What makes a website link worthy

By Dan

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Whiteboard recreation:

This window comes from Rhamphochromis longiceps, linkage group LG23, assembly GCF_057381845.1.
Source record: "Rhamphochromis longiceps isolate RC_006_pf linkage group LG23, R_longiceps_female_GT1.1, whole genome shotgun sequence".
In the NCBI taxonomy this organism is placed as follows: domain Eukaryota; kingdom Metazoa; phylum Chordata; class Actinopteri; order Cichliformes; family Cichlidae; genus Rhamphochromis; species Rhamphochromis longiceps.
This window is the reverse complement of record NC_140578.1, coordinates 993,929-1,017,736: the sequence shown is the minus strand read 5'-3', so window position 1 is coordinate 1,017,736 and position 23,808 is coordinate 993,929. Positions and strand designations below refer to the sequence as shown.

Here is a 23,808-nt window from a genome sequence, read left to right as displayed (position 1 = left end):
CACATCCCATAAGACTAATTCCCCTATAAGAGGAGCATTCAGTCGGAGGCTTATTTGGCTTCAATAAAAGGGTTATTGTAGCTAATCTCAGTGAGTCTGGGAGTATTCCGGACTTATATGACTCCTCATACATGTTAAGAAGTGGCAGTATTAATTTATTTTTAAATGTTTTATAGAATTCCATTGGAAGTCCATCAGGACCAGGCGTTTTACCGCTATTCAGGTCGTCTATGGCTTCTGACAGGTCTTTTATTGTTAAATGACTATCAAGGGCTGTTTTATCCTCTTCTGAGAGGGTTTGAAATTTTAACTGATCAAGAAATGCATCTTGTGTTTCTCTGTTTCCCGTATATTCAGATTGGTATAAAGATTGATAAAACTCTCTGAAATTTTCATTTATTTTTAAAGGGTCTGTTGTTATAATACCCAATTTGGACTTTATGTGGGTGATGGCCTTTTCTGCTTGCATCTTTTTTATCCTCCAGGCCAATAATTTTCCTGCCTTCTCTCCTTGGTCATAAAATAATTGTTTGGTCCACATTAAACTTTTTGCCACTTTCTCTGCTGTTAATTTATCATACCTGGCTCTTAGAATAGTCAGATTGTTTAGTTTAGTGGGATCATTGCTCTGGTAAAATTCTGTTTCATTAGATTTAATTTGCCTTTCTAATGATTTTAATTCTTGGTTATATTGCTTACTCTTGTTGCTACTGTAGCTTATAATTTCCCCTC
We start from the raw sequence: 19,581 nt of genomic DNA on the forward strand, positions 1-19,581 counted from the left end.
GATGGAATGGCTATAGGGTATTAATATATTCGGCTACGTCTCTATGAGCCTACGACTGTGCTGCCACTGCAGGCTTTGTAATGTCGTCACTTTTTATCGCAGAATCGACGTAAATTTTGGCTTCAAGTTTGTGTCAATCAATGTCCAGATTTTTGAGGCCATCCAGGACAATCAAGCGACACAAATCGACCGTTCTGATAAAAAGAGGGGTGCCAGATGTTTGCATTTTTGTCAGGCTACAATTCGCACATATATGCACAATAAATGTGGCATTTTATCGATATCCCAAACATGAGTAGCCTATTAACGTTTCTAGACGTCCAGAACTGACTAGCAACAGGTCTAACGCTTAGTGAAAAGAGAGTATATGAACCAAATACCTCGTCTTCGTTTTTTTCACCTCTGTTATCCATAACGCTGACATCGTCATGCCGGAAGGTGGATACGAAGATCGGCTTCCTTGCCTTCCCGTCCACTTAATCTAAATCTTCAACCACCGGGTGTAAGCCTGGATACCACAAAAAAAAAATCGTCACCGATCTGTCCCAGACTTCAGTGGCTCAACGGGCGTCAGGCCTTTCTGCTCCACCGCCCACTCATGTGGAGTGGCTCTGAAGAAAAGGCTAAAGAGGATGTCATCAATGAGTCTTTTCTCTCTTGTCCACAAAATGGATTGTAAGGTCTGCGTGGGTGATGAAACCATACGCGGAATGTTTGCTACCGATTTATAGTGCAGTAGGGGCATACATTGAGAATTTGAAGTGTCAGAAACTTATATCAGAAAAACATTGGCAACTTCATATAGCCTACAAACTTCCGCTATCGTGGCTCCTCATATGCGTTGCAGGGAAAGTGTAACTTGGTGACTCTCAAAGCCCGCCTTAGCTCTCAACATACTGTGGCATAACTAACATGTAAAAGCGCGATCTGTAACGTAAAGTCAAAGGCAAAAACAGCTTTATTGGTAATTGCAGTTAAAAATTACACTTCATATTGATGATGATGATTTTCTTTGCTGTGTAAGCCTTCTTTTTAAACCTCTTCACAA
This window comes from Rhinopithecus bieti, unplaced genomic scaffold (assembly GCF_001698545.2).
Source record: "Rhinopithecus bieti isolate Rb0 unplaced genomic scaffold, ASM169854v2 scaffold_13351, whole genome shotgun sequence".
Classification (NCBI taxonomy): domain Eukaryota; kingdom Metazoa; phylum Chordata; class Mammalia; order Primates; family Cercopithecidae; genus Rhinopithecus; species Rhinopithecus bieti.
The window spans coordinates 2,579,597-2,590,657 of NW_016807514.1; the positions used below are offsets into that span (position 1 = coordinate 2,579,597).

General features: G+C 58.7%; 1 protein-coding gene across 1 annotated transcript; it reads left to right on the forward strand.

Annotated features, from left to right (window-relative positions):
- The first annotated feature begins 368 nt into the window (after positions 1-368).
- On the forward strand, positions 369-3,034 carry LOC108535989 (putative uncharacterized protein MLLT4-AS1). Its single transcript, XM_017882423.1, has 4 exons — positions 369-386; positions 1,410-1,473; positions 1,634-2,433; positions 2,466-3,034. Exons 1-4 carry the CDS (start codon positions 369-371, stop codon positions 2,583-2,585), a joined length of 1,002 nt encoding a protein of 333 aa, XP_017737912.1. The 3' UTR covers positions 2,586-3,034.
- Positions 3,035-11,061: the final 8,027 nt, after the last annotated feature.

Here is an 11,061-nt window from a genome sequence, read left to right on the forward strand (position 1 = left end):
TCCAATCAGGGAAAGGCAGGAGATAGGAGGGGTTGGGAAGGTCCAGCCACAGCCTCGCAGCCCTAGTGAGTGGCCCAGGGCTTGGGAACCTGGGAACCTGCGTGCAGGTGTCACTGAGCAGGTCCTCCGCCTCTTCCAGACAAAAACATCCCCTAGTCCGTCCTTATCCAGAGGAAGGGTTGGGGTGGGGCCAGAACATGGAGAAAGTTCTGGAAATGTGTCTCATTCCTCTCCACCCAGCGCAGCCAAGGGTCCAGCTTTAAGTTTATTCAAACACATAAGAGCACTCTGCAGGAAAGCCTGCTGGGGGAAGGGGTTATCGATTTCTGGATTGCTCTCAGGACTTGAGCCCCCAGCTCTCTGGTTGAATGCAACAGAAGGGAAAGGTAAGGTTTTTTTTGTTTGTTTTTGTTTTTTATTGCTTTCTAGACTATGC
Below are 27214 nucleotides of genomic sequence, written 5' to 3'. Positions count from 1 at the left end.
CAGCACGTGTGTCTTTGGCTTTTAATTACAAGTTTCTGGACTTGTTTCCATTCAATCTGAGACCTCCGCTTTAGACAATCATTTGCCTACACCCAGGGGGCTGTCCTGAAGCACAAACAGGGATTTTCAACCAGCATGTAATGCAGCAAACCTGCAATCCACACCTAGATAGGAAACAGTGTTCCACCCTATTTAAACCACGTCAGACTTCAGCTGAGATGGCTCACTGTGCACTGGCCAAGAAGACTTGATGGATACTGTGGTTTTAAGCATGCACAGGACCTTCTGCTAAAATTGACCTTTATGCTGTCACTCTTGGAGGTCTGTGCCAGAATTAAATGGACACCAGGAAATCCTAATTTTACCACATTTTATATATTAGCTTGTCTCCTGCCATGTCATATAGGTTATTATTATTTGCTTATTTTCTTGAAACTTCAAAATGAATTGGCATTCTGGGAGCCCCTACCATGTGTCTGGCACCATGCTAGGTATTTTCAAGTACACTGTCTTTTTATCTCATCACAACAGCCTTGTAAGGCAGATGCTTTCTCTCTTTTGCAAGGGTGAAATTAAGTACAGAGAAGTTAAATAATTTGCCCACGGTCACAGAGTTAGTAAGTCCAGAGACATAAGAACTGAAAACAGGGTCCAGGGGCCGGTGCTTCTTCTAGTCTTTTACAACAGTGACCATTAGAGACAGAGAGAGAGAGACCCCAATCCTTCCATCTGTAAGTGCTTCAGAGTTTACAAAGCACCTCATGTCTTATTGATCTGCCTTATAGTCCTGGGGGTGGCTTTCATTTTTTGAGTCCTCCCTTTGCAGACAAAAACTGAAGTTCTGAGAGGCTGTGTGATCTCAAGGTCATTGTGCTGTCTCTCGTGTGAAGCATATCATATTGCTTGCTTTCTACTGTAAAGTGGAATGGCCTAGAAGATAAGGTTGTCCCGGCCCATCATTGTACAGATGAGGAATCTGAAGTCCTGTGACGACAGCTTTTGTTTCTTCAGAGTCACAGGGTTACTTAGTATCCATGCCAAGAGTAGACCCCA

– Good day, young fellows. Today is a start of a new video series. It’s loosely based around Eric Ward’s book. I’ll put a link somewhere. What makes a website link worthy? It’s a very, very important question that a lot of people ask me a lot of the time. So, I figured the best way to do this rather than give specific examples, we’d give the philosophy so you can create your own examples. I’ve never seen a better quote that sums up my entire philosophy. Okay, this is one from Eric, “The less useful”, and we’ll go into what useful means in a second… “The less useful your content, “the less likely you are to ever receive a link to it”, from Eric Ward. This is sort of, not the foreword, cause’ he does have a foreword as well, but this is like a subtitle of his book. By useful, it can be something informative, something funny, controversial, there are many, many ways to define that. Well think of, is this thing that I’m producing interesting to people? Will they have a use for it? Very, very difficult to define as I said. Maybe we can get a description going in the comments. A couple of examples of types of links, and there is one that I… There is one that I want to add that I forgot. We’ll just throw it right there. So, banner ads on websites, you can buy these, you can have them alternate placement and sort of things. Any sort of text ad, so that’s just your standard link with anchor text. But, the word ad, generally signifies that it’s been paid for. A tweet that contains your link, that counts. Facebook shares, it’s all the same thing. Links in a sort of email newsletter. Pay-per-click. So, this is… And just cause’ people sometimes struggle with my accent, pay-per-click not paper click. I know, someone stressed me on that last time, so, pay-per-click. These are all the forms of links. And, as I’ll go into a minute, these don’t all count as link building if you do them. Well, pay-per-click is also a type of link. You can get links on directories, Instagram posts; not so much within the post itself, but you’ll generally get these sort of traffic driving sort of teasers. So, I’ll be like, “Yo, check out my new teeth strips. “Link in description.” That sort of thing. And, widgets, not so much done anymore, but Amazon used to do this in a huge way. You could input onto WordPress sites where it would say, here’s all of the survival based ad products that we have that people might be interested in. You could also do it based on the personal preferences. They also include the links. And, basically anything where a page is mentioned by another page. There’s millions and millions of different things that could’ve been here. These are just the ones that Eric used in his book, so I’ve stole them, but added Instagram because it wasn’t such a big thing when Eric wrote it. As I said earlier, all of these types of links, they don’t all count as link building. Cause’ pay-per-click and email, they’re not gonna help you with your organic rankings. But, they will all drive traffic, and that’s the whole entire point of having a website, right? And, as soon as you start thinking of link building and SEO as a way of generating traffic rather than a way of ranking stuff, we’ll get into that in a future video, why I don’t sell based on rankings. Yes, I’m just making sure it’s the next one, but it is. All of these will drive traffic to your sites. Traffic generally means sales of whatever the fuck you’re selling, whether it’s yourself, attention, whatever you need, traffic equals that. So, that’s the end of chapter one. The best way to go about these sort of campaigns is to create a HUB. I say it as HUB, because there are many different ways of saying it. I use the word, HUB, because I probably heard it once and liked it. A HUB will answer every question that anybody has about that specific thing. And, they can niche HUBs or bigger. It has any upcoming news about that thing, you’ll see a lot of people at the moment selling that cryptocurrency sort of HUBs. And, it should be a little… It should do something that other places aren’t doing and you have to stand out, right. My core 10 by 10 strategy creates a HUB to begin with that could start a good foundation for a HUB and also test it. Because, what you’re doing is creating 10 really effective pieces of content and then building 10 links to them. If you can build 10 links to them, that’s a way of testing that people are interested in that thing. So, it gets you a good basis for a HUB. There’s another video that I’ll try and link it below. I’ll probably forget. But, you can find that on my YouTube channel. It creates 10 pieces of content and 10 links to each of those 10 pieces, creating a HUB and then testing that the HUB is effective. And, good examples of this, me. Known to be the arrogant person. Donray.me is a very, very good example of a HUB because, obviously, I made it with this in mind. So, the website itself is a formal way of presenting my information to you. It’s a way of getting what I want to say across to you guys. I do this in three different ways; theory, how to, and case studies. Those are the only three types of posts you’ll find on my website. So, keep that in mind. YouTube answers large questions, so things like this that are a little bit bigger than a 10, maybe five minute video. I don’t really want you to think about that much, but it’s also important. I’ll answer on YouTube, because it gives me the video platform. And, plus it has extra… It has an audience which helps generate money for me. Facebook itself uses three different ways. So, people can ask me questions, I can answer the questions, and I can could use it to sell. Let people know what I’m doing, it’s just a community builder. If you have all three of these things, that’s a great example of a HUB. Ta-dah! Sites that generally aren’t link worthy are eCommerce sites. They generally just, they only have their products. Maybe an about page, a concept page, stuff like that, but no actual information. I make these things better by creating content to help the people who want your product. So, for example, I recentlybought, like a weird little egg omelette making thing. I’ll show you when it’s actually ready. I’ll show you in the Facebook group, not on YouTube. So, these guys sell the egg thing. Luckily for them, it was something that I was already interested in, so I bought it. But they should do stuff like this: give recipes, workout tips, nutrition, things that are related. People who want eggs generally using it as a source of protein, and therefore are interested in other things such as nutrition and workouts. Eric, in his book, uses the example of a magic star. And, he gives an actual example of this. I don’t want to take too much of Eric’s content, but a searchable database of information, biographies of 700 magicians, magic world records, glossary of terms, and directory of magicians. All of these things add to the HUB element of this general magic. So it just sold a little magic tricks and stuff. And, the aim of this entire sort of strategy, making your site link worthy, is when somebody asks a question on a forum like Quora or like the old warrior forum, things like that, other people use your content as guides. So, they’ll say, “Oh, here’s the answer to your question.”, and share your content. Because, the best HUB around that thing like this. There are many, many, many, many, many ways to bypass all of this to get links. So, it’s not the only way, but it’s just the best way. Some examples, guest posts, you don’t need a HUB to do that. Money, you can pay for links, obviously. PBNs, build your own links. But, this is the ideal solution and results in much more organic ways of getting links. And that, my friends, is what makes a website link worthy.